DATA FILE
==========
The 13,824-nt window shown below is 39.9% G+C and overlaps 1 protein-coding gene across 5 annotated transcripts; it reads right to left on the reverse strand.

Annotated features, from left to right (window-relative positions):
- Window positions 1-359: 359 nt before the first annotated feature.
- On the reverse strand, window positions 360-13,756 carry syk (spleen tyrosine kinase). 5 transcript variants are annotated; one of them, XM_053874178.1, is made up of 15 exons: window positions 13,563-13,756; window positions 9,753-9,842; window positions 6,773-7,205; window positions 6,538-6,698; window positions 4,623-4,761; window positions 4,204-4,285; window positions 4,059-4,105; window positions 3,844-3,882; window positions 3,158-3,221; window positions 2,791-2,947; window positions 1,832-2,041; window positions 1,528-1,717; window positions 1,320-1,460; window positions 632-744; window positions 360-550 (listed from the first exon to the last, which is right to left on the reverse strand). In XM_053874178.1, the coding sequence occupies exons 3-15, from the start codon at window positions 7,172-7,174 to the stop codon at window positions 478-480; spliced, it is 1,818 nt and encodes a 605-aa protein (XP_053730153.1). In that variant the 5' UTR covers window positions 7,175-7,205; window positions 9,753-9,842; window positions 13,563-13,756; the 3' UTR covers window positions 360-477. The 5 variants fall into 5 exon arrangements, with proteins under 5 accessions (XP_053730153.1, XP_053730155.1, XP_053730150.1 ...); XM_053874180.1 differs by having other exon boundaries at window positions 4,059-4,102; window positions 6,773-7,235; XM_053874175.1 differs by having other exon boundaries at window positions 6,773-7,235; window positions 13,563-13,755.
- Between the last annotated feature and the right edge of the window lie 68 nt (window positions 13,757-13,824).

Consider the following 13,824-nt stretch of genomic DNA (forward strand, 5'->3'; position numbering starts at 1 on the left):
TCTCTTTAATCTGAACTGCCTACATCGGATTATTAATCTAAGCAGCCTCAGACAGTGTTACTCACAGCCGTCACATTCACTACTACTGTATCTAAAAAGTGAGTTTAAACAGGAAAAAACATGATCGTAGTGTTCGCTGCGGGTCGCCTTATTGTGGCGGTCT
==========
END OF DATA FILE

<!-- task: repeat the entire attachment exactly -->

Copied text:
The 13,824-nt window shown below is 39.9% G+C and overlaps 1 protein-coding gene across 5 annotated transcripts; it reads right to left on the reverse strand.

Annotated features, from left to right (window-relative positions):
- Window positions 1-359: 359 nt before the first annotated feature.
- On the reverse strand, window positions 360-13,756 carry syk (spleen tyrosine kinase). 5 transcript variants are annotated; one of them, XM_053874178.1, is made up of 15 exons: window positions 13,563-13,756; window positions 9,753-9,842; window positions 6,773-7,205; window positions 6,538-6,698; window positions 4,623-4,761; window positions 4,204-4,285; window positions 4,059-4,105; window positions 3,844-3,882; window positions 3,158-3,221; window positions 2,791-2,947; window positions 1,832-2,041; window positions 1,528-1,717; window positions 1,320-1,460; window positions 632-744; window positions 360-550 (listed from the first exon to the last, which is right to left on the reverse strand). In XM_053874178.1, the coding sequence occupies exons 3-15, from the start codon at window positions 7,172-7,174 to the stop codon at window positions 478-480; spliced, it is 1,818 nt and encodes a 605-aa protein (XP_053730153.1). In that variant the 5' UTR covers window positions 7,175-7,205; window positions 9,753-9,842; window positions 13,563-13,756; the 3' UTR covers window positions 360-477. The 5 variants fall into 5 exon arrangements, with proteins under 5 accessions (XP_053730153.1, XP_053730155.1, XP_053730150.1 ...); XM_053874180.1 differs by having other exon boundaries at window positions 4,059-4,102; window positions 6,773-7,235; XM_053874175.1 differs by having other exon boundaries at window positions 6,773-7,235; window positions 13,563-13,755.
- Between the last annotated feature and the right edge of the window lie 68 nt (window positions 13,757-13,824).

Consider the following 13,824-nt stretch of genomic DNA (forward strand, 5'->3'; position numbering starts at 1 on the left):
TCTCTTTAATCTGAACTGCCTACATCGGATTATTAATCTAAGCAGCCTCAGACAGTGTTACTCACAGCCGTCACATTCACTACTACTGTATCTAAAAAGTGAGTTTAAACAGGAAAAAACATGATCGTAGTGTTCGCTGCGGGTCGCCTTATTGTGGCGGTCT